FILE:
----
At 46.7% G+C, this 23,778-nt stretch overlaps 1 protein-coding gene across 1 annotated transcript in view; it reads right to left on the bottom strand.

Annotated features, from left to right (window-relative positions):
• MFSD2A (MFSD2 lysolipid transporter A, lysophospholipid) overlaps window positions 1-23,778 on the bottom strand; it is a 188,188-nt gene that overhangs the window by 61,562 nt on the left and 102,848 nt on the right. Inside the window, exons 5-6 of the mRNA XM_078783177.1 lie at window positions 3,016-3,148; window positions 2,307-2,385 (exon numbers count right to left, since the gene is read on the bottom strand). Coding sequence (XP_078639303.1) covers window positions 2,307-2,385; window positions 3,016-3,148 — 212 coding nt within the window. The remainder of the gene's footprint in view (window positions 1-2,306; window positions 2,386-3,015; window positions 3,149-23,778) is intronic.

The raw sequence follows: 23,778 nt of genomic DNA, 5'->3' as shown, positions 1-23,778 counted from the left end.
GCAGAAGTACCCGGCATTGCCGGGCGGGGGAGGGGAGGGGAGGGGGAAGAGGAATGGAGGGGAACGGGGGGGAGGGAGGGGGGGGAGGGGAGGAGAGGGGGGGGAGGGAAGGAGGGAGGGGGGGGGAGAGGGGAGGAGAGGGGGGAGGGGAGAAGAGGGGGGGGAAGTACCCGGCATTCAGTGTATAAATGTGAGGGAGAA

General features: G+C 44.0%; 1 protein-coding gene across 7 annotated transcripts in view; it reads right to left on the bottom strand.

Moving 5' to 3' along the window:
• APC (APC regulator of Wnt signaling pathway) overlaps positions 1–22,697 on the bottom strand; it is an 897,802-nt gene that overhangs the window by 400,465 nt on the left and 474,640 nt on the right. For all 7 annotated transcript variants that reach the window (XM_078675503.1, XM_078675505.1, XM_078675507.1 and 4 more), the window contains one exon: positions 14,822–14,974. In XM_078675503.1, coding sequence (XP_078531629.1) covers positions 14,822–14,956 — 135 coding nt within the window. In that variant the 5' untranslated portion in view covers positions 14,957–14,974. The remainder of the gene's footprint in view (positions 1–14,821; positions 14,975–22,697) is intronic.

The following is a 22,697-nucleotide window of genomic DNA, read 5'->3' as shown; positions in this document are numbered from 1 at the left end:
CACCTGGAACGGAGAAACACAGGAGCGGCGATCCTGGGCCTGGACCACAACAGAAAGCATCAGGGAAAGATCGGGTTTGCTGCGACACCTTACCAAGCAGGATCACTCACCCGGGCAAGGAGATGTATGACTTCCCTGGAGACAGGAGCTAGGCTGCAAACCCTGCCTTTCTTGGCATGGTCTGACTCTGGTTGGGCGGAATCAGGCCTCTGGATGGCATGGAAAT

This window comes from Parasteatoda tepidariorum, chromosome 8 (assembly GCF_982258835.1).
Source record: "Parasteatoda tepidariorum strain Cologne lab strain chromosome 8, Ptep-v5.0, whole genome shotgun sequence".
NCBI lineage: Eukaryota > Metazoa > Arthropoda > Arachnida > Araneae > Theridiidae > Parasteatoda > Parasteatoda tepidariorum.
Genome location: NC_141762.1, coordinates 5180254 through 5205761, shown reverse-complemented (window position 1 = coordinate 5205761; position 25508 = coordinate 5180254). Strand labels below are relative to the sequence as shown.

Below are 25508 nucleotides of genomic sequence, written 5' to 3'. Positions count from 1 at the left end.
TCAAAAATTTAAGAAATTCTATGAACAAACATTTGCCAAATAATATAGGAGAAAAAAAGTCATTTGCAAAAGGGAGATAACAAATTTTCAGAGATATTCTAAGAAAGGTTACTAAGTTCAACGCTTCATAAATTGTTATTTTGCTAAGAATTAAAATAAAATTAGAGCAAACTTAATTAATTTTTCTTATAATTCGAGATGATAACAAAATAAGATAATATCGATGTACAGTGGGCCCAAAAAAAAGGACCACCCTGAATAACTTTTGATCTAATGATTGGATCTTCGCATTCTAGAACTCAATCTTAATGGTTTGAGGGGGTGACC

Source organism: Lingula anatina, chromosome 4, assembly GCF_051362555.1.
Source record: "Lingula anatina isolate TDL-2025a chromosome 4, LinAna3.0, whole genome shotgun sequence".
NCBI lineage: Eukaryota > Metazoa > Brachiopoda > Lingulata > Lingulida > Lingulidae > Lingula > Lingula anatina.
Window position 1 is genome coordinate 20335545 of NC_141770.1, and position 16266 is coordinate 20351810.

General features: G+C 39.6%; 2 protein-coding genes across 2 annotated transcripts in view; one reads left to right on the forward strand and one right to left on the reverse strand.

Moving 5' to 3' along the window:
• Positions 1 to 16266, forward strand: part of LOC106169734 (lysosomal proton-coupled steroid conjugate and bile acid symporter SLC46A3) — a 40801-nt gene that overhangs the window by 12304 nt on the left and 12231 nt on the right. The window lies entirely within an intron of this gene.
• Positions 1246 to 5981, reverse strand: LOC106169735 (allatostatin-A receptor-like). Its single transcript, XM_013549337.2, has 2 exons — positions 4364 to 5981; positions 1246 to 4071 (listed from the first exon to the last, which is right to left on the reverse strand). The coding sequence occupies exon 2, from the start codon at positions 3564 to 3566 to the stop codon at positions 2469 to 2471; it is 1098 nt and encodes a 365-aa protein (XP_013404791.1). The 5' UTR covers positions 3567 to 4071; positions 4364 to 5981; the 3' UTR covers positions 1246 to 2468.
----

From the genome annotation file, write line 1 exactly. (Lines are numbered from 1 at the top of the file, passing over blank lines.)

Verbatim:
At 46.7% G+C, this 23,778-nt stretch overlaps 1 protein-coding gene across 1 annotated transcript in view; it reads right to left on the bottom strand.